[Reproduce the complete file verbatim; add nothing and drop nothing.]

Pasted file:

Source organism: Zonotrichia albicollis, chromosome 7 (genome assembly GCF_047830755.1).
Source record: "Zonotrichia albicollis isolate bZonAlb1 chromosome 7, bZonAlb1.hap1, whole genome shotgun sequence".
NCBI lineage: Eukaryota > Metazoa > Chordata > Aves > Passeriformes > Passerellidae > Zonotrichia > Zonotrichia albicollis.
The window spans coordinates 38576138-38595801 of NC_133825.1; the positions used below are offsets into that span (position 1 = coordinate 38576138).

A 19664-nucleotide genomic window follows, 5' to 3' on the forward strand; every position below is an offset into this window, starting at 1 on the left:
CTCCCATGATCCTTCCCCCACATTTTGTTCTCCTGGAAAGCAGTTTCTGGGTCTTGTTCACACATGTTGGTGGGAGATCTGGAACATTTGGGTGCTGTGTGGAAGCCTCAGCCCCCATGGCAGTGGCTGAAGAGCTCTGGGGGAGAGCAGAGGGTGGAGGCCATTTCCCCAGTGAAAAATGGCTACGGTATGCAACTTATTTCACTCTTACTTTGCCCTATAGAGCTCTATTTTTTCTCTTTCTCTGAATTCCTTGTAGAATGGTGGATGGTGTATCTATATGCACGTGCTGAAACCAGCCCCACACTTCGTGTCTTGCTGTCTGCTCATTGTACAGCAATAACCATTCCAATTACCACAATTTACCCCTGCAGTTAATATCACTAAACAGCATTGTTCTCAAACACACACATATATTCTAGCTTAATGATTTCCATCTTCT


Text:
Source organism: Zonotrichia albicollis, chromosome 7 (genome assembly GCF_047830755.1).
Source record: "Zonotrichia albicollis isolate bZonAlb1 chromosome 7, bZonAlb1.hap1, whole genome shotgun sequence".
NCBI lineage: Eukaryota > Metazoa > Chordata > Aves > Passeriformes > Passerellidae > Zonotrichia > Zonotrichia albicollis.
The window spans coordinates 38576138-38595801 of NC_133825.1; the positions used below are offsets into that span (position 1 = coordinate 38576138).

A 19664-nucleotide genomic window follows, 5' to 3' on the forward strand; every position below is an offset into this window, starting at 1 on the left:
CTCCCATGATCCTTCCCCCACATTTTGTTCTCCTGGAAAGCAGTTTCTGGGTCTTGTTCACACATGTTGGTGGGAGATCTGGAACATTTGGGTGCTGTGTGGAAGCCTCAGCCCCCATGGCAGTGGCTGAAGAGCTCTGGGGGAGAGCAGAGGGTGGAGGCCATTTCCCCAGTGAAAAATGGCTACGGTATGCAACTTATTTCACTCTTACTTTGCCCTATAGAGCTCTATTTTTTCTCTTTCTCTGAATTCCTTGTAGAATGGTGGATGGTGTATCTATATGCACGTGCTGAAACCAGCCCCACACTTCGTGTCTTGCTGTCTGCTCATTGTACAGCAATAACCATTCCAATTACCACAATTTACCCCTGCAGTTAATATCACTAAACAGCATTGTTCTCAAACACACACATATATTCTAGCTTAATGATTTCCATCTTCT